AP Photo/Mark LennihanInstagram co-founder Kevin Systrom introduces a new feature

Instagram launches direct messaging feature

Instagram has added a new feature that lets users share photos and videos with up to 15 people rather than everyone who follows them on the popular Facebook-owned photo-sharing app.

Called Instagram Direct, the feature is available for Apple and Android phones, CEO Kevin Systrom said at a news event in New York City. Users can choose up to 15 people who follow them on Instagram to share photos or videos.

Previously, the only way to share content on Instagram was to post it to your feed, which can be either visible to everyone or locked so only people you approve can see it.

The new tool comes as popularity of messaging apps like Snapchat and WhatsApp is growing. On Tuesday, Twitter also updated its direct messaging tool to let users send photos and videos to one another for the first time.

Forrester Research analyst Julie Ask called the messaging tool a “catch up move” for Instagram, in a blog post, noting that apps such as WeChat already let people share videos, photos, messages and other content.

To use Instagram Direct, download the latest update to the app, and upload or snap a photo the way you normally would. Once you're done applying old-school filters, tagging your buddies and adding a caption if you wish, you'll get the option to either share with “followers” or “direct.” Tapping the latter will bring up suggested followers to send the photo to, or let you pick from your list of followers.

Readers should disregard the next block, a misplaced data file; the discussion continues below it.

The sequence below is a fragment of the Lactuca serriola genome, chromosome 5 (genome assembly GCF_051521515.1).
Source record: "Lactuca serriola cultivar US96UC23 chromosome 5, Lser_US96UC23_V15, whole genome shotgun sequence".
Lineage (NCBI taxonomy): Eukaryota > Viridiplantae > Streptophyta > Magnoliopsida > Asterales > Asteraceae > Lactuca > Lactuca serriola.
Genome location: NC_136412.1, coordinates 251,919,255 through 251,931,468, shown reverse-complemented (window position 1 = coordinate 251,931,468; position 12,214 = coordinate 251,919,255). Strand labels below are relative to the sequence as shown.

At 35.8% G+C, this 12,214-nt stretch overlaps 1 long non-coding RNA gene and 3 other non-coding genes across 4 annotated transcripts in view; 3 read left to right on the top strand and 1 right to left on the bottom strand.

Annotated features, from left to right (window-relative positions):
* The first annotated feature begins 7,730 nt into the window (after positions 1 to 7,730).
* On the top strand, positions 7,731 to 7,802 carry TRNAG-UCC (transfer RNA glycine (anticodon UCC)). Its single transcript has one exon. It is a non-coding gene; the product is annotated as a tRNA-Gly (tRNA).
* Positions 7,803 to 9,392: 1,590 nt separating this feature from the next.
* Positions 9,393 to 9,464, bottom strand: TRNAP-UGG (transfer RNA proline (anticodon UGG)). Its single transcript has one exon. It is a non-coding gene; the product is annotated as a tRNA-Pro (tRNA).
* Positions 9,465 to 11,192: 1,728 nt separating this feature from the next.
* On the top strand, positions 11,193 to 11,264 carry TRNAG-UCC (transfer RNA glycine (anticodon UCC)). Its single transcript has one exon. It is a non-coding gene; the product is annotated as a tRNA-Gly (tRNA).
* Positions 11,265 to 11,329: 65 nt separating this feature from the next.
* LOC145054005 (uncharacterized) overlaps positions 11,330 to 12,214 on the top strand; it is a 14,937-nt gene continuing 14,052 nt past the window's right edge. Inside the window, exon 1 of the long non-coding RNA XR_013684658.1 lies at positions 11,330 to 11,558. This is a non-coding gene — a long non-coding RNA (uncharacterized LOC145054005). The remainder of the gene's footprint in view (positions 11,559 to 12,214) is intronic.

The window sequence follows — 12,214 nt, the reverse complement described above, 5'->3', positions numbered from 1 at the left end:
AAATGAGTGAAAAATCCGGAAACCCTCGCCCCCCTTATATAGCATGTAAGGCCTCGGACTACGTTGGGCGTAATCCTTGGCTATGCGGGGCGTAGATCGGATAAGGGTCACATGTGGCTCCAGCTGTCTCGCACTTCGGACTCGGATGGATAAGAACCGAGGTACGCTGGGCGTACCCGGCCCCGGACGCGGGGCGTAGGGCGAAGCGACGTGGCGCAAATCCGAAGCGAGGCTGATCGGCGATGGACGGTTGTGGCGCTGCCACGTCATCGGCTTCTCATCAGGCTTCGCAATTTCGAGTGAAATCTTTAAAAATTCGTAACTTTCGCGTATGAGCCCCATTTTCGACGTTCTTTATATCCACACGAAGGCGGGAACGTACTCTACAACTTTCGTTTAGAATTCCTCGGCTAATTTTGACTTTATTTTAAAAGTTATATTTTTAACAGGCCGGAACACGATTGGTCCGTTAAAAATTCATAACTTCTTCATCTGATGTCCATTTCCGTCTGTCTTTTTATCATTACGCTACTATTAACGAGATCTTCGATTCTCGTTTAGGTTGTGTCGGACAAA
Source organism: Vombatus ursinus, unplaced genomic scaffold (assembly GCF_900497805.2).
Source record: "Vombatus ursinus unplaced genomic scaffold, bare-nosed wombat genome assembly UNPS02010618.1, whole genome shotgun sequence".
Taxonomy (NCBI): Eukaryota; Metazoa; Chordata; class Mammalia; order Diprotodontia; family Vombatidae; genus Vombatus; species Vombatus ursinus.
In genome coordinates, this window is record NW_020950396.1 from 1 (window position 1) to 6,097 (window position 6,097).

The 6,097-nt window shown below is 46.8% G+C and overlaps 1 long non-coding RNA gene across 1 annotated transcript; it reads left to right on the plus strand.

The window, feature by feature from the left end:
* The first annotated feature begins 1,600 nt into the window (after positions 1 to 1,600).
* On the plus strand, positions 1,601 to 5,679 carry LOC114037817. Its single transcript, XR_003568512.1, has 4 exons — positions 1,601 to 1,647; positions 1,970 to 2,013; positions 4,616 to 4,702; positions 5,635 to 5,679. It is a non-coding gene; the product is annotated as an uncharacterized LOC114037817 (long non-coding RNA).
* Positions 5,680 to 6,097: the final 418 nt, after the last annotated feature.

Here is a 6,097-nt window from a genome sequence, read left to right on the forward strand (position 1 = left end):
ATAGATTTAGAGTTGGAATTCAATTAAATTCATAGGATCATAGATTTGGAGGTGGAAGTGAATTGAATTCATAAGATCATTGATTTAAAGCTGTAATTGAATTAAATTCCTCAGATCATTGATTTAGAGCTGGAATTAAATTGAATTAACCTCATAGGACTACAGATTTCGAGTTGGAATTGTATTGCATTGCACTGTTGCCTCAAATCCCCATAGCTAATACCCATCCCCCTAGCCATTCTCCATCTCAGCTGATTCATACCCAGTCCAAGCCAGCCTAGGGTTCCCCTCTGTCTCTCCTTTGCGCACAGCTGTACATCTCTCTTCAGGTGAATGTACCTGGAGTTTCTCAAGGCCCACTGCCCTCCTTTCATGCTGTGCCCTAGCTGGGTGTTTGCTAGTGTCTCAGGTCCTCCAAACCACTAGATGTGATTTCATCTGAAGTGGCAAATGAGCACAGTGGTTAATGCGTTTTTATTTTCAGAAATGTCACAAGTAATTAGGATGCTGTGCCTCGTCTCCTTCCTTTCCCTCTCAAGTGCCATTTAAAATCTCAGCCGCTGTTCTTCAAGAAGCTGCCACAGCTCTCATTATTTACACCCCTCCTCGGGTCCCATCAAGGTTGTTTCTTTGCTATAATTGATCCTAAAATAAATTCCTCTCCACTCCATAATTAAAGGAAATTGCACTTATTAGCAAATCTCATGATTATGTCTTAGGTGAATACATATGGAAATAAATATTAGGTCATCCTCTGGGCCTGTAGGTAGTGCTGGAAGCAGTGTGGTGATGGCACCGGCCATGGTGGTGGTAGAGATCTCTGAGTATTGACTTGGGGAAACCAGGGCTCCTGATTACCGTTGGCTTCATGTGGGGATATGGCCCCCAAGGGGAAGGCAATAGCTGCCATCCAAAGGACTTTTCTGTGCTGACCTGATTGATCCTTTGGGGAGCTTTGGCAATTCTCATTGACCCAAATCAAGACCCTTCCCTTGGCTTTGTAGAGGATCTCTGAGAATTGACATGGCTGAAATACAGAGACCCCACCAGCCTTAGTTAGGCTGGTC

Once you send the photo, a green check mark will appear if the recipient has seen it, replaced by a heart if they “liked” it. It is possible to send photos to people who don't follow you, but it'll appear as a pending request and won't go into their inbox. They can tap “X'' and they won't get a direct message from you again — or tap a checkmark and it'll go into their inbox.

Systrom said the reason for the 15-recipient limit is to make the feature about “moments you share with friends” and “not about spamming everyone you know.”

Sterne Agee analyst Arvind Bhatia thinks the new feature will help Instagram compete with Snapchat, the disappearing-message app that Facebook reportedly tried and failed to buy for $3 billion recently.

Instagram has more than 150 million users — up from 80 million at the start of this year — and more than half of them use it every day, Systrom said.

Just Posted

HUD secretary calls for increased deregulation after tour of Potrero Hill public housing

Carson calls for greater ‘cooperation’ between local, federal officials but offers no additional funds

Suspect in high-profile waterfront attack ordered to stand trial

Judge adds charge against Austin James Vincent for alleged criminal threats

SF supervisors call on health department to ‘pause’ planned relocation of mental health patients

San Francisco supervisors Hillary Ronen and Matt Haney are urging health officials… Continue reading

Sisters of Perpetual Indulgence may pull out of Folsom Street Fair

San Francisco’s iconic Folsom Street Fair could soon see a high-profile departure:… Continue reading

SF to form task force to address drug dealing in Tenderloin, SoMa

As the supervisor of the Tenderloin and SoMa neighborhood, Matt Haney said… Continue reading

Most Read